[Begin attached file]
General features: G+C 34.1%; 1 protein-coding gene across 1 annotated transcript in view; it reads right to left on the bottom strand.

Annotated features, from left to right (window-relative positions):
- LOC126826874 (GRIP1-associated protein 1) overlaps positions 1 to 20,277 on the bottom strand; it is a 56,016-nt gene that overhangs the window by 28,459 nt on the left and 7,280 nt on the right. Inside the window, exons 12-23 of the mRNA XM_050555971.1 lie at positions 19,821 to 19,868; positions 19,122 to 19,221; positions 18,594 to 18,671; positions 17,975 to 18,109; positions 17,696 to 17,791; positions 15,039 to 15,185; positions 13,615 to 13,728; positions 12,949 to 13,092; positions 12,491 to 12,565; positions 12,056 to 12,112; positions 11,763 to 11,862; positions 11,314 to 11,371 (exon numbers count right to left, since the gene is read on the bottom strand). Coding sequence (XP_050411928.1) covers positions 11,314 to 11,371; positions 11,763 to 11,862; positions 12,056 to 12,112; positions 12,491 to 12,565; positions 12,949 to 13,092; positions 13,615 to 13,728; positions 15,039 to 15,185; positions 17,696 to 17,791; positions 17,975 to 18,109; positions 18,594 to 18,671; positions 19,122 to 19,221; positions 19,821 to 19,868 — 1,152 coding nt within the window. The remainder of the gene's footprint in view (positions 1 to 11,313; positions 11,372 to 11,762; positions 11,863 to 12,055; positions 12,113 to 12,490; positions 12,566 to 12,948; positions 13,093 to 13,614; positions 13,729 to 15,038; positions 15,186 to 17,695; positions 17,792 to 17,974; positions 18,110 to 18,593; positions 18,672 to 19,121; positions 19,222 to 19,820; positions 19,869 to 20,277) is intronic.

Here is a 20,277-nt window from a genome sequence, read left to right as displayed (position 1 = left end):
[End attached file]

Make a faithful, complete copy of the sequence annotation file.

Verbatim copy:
General features: G+C 34.1%; 1 protein-coding gene across 1 annotated transcript in view; it reads right to left on the bottom strand.

Annotated features, from left to right (window-relative positions):
- LOC126826874 (GRIP1-associated protein 1) overlaps positions 1 to 20,277 on the bottom strand; it is a 56,016-nt gene that overhangs the window by 28,459 nt on the left and 7,280 nt on the right. Inside the window, exons 12-23 of the mRNA XM_050555971.1 lie at positions 19,821 to 19,868; positions 19,122 to 19,221; positions 18,594 to 18,671; positions 17,975 to 18,109; positions 17,696 to 17,791; positions 15,039 to 15,185; positions 13,615 to 13,728; positions 12,949 to 13,092; positions 12,491 to 12,565; positions 12,056 to 12,112; positions 11,763 to 11,862; positions 11,314 to 11,371 (exon numbers count right to left, since the gene is read on the bottom strand). Coding sequence (XP_050411928.1) covers positions 11,314 to 11,371; positions 11,763 to 11,862; positions 12,056 to 12,112; positions 12,491 to 12,565; positions 12,949 to 13,092; positions 13,615 to 13,728; positions 15,039 to 15,185; positions 17,696 to 17,791; positions 17,975 to 18,109; positions 18,594 to 18,671; positions 19,122 to 19,221; positions 19,821 to 19,868 — 1,152 coding nt within the window. The remainder of the gene's footprint in view (positions 1 to 11,313; positions 11,372 to 11,762; positions 11,863 to 12,055; positions 12,113 to 12,490; positions 12,566 to 12,948; positions 13,093 to 13,614; positions 13,729 to 15,038; positions 15,186 to 17,695; positions 17,792 to 17,974; positions 18,110 to 18,593; positions 18,672 to 19,121; positions 19,222 to 19,820; positions 19,869 to 20,277) is intronic.

Here is a 20,277-nt window from a genome sequence, read left to right as displayed (position 1 = left end):